I’ve stood beside Jean Béliveau, and you know what they say about Jean Béliveau: he would have been governor-general except that he said no when the prime minister asked him, no, thank you, he probably said, if I know Jean Béliveau. I don’t, not really, not so well, we were only together for a minute or two while someone else, your proverbial third party, aimed her Polaroid at us.
A Polaroid — that’s how long ago this was. He’d just written his book and I’d gone ahead and read it, two circumstances that eventually joined into one, which was the taking of the picture, which I got to keep. I was taller, but Jean Béliveau had the whiter hair. I wore an orange shirt, a summer shirt, while the season of Jean Béliveau’s outfit — his more formally fitted blue blazer, his tie of ascending arrows, his grey flannels — was fall or winter. He had a southern tan. The woman with the Polaroid was the publicist. I’m speaking here, of course, of a marketing opportunity at a trade show for booksellers. Between us, Jean Béliveau and me, we held up a Canadiens jersey, home-white. When he autographed my Polaroid his J and his B came out looking like pretty good sketches of butterflies.
I’ve stood next to Ken Dryden, too, another of your Montreal Canadiens Conn Smythe Trophy-winners who’s shorter than me. Although it’s true that when we sat down, Dryden was somehow taller in his chair than I was in mine — roughly the same chairs. This was true the whole time we were seated. He had — what else can I tell you? — the taller torso.
Say for a minute — pretend — that the prime minister didn’t take Jean Béliveau’s no. Wouldn’t. Jean Béliveau — imagine the p.m. speaking here — Jean Béliveau, no is the one answer I can’t accept, it’ll have to be yes. I don’t know why the prime minister would be calling him Jean Béliveau and not M. Béliveau, or Jean, but that’s how it is in my head. What can Jean Béliveau do? He shakes the prime minister’s hand.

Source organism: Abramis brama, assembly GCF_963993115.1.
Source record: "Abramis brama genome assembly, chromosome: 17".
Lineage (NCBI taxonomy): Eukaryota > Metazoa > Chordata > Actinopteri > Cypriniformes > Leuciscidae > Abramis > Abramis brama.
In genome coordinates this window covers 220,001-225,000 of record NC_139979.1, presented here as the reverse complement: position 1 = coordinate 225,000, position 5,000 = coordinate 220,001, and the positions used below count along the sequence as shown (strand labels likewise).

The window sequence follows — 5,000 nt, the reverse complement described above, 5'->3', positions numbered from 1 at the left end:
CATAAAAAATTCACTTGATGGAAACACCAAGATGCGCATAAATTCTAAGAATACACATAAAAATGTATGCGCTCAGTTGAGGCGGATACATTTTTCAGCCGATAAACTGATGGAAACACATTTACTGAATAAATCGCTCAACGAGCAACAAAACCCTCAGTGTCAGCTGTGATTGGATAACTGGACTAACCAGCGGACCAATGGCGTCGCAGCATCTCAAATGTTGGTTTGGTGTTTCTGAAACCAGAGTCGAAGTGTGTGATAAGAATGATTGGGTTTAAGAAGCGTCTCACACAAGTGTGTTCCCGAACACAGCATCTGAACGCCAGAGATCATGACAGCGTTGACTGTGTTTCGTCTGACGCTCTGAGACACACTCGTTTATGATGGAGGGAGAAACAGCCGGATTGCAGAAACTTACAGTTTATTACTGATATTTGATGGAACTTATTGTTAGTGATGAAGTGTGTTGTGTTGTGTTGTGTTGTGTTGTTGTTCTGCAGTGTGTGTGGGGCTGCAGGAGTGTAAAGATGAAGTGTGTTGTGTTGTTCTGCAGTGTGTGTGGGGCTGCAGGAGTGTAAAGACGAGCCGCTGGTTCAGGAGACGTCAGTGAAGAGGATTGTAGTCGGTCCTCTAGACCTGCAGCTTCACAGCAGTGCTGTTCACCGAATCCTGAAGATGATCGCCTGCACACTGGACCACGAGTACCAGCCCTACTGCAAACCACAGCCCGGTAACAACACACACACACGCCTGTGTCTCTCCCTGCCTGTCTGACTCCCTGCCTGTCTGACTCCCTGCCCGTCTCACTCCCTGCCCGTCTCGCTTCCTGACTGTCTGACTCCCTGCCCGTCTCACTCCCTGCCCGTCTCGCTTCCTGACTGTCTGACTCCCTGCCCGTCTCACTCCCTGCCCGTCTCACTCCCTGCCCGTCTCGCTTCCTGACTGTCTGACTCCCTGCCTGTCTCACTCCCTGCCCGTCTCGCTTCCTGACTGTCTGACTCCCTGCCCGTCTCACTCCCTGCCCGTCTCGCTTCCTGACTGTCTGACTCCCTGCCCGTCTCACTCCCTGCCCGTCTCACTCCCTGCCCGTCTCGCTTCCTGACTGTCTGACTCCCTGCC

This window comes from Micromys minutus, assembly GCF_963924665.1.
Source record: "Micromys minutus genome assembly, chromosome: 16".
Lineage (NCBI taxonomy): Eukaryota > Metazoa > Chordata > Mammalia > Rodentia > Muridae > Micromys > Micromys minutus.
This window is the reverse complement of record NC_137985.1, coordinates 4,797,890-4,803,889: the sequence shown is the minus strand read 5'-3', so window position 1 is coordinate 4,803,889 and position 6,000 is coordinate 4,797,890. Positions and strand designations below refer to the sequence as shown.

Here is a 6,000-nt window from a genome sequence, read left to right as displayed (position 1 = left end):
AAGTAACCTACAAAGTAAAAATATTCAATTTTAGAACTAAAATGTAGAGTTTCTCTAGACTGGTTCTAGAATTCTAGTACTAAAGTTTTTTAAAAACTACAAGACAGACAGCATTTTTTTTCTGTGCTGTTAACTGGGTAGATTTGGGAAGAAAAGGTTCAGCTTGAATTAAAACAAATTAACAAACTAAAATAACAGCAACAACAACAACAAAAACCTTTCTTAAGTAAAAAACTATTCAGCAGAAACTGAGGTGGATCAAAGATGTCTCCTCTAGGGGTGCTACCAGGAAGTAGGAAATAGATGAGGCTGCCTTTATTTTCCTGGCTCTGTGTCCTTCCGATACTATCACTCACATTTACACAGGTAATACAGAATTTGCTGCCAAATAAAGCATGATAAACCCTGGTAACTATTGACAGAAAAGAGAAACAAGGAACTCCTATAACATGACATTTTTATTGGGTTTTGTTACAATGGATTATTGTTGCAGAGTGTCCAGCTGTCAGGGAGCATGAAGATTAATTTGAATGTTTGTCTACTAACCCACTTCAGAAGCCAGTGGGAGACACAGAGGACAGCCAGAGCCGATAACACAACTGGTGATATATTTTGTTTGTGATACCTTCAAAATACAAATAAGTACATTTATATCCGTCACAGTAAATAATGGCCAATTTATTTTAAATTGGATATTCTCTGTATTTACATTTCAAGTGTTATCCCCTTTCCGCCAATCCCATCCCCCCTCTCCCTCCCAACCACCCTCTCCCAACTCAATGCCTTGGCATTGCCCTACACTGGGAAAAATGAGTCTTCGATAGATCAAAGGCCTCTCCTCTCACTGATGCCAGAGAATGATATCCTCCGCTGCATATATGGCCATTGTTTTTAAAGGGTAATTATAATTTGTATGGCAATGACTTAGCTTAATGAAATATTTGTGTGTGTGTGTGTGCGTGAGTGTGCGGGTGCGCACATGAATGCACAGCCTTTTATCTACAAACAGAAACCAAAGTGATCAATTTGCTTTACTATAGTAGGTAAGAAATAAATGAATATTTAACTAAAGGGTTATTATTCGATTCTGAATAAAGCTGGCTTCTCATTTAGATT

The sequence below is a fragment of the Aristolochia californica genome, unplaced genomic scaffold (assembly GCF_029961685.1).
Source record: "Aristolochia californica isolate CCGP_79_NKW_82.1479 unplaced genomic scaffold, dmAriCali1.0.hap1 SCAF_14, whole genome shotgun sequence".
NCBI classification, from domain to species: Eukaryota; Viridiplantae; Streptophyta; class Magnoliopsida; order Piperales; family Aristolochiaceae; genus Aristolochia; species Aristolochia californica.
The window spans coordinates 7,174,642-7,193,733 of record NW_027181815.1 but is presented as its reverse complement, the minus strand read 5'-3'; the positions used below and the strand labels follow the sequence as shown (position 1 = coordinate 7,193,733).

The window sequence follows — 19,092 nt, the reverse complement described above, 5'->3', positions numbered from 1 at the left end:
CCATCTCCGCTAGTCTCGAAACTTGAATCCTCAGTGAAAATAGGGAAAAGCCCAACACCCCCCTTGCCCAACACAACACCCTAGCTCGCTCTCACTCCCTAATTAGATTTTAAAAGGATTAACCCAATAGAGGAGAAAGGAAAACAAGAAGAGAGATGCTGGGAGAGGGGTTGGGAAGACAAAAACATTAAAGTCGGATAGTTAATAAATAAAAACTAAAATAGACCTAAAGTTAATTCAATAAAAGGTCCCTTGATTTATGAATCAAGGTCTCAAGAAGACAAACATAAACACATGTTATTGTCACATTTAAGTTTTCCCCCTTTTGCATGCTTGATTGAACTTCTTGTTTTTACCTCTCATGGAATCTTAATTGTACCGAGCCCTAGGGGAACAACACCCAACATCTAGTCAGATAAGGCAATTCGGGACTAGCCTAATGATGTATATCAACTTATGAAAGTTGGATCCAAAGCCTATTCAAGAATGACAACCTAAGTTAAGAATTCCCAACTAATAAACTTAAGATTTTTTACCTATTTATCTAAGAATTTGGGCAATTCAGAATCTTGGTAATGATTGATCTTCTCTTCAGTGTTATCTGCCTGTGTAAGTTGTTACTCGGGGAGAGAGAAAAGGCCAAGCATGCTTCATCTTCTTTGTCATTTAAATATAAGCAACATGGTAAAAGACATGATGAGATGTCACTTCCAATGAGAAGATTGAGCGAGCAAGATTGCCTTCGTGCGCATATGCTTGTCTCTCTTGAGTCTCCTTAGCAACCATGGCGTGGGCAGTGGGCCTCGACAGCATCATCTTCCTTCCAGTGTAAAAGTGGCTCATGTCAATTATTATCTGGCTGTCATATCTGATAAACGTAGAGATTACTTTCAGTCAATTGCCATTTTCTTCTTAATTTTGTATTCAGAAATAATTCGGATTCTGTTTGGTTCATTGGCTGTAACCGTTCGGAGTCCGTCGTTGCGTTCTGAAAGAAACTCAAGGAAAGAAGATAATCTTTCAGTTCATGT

At which point history would be forced to record him — Jean Béliveau — as a man of several vice-regal firsts. First former teammate of grown men nicknamed Gumper, Boom-Boom, Rocket, Pocket, Digging Dicker, and The Roadrunner to take command of the Canadian Armed Forces. First tenant of Rideau Hall to have his accumulated regular-season penalty minutes (1029) printed in 10-point characters on page 862 of Total Hockey: The Official Encyclopedia of the NHL. Though not, I’m afraid, the first g-g to have stood next to me. Because, in truth, I’ve stood next to Her Excellency Jeanne Sauvé also, at Rideau Hall, in a room with two fireplaces.
That was no contest, that time, in terms of height — Madame Sauvé found it particularly funny, the degree of my looming advantage. Though she did have the silverer hair. I remember asking, why the two fireplaces? and being told some good reason for it. And later — late — an aide de camp, Captain Levesque, opening a bottle of champagne with a swash of the cavalry sabre he was wearing. I slept the night, guest of the government, in the Bessborough Room at Rideau Hall, where a friend of mine broke the TV by switching it on.
The Honourable Maurice Sauvé told me about the two fireplaces, I remember now — it was an old Abenaki trick, to keep you warm back and front. I know, it’s what I thought, too, for a minute: the Abenakis lived at Rideau Hall?
The Right Honourable Michaëlle Jean I’ve stood across the room from — in Newfoundland.
I wish I’d seen him play. I would have liked to have seen Howie Morenz and Maurice Richard, and Jean Béliveau is right up there with those two, for me. There’s a line of, I think it’s Hugh Hood’s, about Jean Béliveau when he had the puck on his stick: he could navigate his way around the ice like a lunchroom pro carrying his peas on a knife. That I wished I’d seen.
I had no idea that Dickie Moore was known as Digging Dicker. The rest of them I knew.